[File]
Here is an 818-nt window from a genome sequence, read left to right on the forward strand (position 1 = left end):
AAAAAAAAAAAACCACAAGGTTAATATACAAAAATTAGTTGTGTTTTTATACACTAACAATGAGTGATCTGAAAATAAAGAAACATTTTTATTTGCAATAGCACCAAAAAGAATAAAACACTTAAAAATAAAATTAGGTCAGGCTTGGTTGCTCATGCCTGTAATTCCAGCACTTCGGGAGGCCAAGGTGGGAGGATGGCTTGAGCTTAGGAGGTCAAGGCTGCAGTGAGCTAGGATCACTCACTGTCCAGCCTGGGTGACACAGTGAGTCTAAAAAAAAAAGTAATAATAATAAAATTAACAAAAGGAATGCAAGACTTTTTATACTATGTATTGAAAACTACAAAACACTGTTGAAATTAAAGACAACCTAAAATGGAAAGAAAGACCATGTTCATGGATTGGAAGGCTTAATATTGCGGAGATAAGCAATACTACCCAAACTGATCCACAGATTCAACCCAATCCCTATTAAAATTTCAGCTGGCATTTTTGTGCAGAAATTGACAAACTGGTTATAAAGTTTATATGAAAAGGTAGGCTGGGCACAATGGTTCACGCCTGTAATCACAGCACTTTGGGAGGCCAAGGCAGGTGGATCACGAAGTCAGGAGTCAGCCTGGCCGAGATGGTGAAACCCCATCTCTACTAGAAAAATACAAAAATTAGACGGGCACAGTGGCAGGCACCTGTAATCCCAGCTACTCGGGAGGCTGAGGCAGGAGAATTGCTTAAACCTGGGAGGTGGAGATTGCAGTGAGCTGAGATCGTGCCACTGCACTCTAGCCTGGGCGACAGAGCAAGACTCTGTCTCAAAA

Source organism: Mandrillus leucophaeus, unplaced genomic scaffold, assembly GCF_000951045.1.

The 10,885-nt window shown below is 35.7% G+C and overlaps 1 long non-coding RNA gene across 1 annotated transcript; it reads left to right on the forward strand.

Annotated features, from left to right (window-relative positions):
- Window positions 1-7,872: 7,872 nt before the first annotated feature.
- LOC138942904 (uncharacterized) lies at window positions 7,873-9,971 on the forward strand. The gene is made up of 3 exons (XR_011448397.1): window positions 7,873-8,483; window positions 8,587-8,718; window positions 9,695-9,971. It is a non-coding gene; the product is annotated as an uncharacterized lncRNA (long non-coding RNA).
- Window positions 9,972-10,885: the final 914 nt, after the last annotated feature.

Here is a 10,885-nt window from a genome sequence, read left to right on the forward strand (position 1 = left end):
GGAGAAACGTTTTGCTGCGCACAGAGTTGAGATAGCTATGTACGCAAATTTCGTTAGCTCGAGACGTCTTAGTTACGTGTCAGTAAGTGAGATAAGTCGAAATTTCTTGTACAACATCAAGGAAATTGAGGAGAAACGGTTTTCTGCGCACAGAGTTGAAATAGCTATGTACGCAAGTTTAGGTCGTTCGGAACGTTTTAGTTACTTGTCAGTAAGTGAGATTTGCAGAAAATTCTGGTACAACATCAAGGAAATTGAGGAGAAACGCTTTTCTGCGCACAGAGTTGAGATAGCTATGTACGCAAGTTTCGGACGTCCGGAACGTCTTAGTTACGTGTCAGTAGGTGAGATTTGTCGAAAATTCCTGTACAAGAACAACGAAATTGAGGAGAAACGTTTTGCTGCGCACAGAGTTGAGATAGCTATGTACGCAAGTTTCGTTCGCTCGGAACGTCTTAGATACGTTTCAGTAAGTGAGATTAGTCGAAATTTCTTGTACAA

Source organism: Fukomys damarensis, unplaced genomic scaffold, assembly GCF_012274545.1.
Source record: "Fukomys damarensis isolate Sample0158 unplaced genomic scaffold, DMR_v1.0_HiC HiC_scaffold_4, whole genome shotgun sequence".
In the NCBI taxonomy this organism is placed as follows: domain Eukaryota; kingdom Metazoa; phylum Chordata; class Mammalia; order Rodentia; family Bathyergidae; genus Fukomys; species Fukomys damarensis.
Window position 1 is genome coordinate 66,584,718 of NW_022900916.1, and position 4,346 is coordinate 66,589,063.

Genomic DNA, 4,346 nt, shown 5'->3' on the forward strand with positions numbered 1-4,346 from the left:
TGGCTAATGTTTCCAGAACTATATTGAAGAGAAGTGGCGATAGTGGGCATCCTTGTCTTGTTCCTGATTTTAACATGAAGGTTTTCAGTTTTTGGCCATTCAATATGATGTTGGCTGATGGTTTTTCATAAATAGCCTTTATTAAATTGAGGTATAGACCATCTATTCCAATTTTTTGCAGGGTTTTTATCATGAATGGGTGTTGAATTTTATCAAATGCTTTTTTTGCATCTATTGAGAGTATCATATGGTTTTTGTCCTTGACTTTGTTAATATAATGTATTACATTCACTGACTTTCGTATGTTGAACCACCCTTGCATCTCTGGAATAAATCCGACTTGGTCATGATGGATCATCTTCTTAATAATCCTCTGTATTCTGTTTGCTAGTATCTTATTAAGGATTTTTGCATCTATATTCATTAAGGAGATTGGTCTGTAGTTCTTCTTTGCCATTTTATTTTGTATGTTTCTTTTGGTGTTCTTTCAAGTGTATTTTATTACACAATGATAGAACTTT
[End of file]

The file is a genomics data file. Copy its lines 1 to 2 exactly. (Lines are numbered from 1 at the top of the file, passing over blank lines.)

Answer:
Here is an 818-nt window from a genome sequence, read left to right on the forward strand (position 1 = left end):
AAAAAAAAAAAACCACAAGGTTAATATACAAAAATTAGTTGTGTTTTTATACACTAACAATGAGTGATCTGAAAATAAAGAAACATTTTTATTTGCAATAGCACCAAAAAGAATAAAACACTTAAAAATAAAATTAGGTCAGGCTTGGTTGCTCATGCCTGTAATTCCAGCACTTCGGGAGGCCAAGGTGGGAGGATGGCTTGAGCTTAGGAGGTCAAGGCTGCAGTGAGCTAGGATCACTCACTGTCCAGCCTGGGTGACACAGTGAGTCTAAAAAAAAAAGTAATAATAATAAAATTAACAAAAGGAATGCAAGACTTTTTATACTATGTATTGAAAACTACAAAACACTGTTGAAATTAAAGACAACCTAAAATGGAAAGAAAGACCATGTTCATGGATTGGAAGGCTTAATATTGCGGAGATAAGCAATACTACCCAAACTGATCCACAGATTCAACCCAATCCCTATTAAAATTTCAGCTGGCATTTTTGTGCAGAAATTGACAAACTGGTTATAAAGTTTATATGAAAAGGTAGGCTGGGCACAATGGTTCACGCCTGTAATCACAGCACTTTGGGAGGCCAAGGCAGGTGGATCACGAAGTCAGGAGTCAGCCTGGCCGAGATGGTGAAACCCCATCTCTACTAGAAAAATACAAAAATTAGACGGGCACAGTGGCAGGCACCTGTAATCCCAGCTACTCGGGAGGCTGAGGCAGGAGAATTGCTTAAACCTGGGAGGTGGAGATTGCAGTGAGCTGAGATCGTGCCACTGCACTCTAGCCTGGGCGACAGAGCAAGACTCTGTCTCAAAA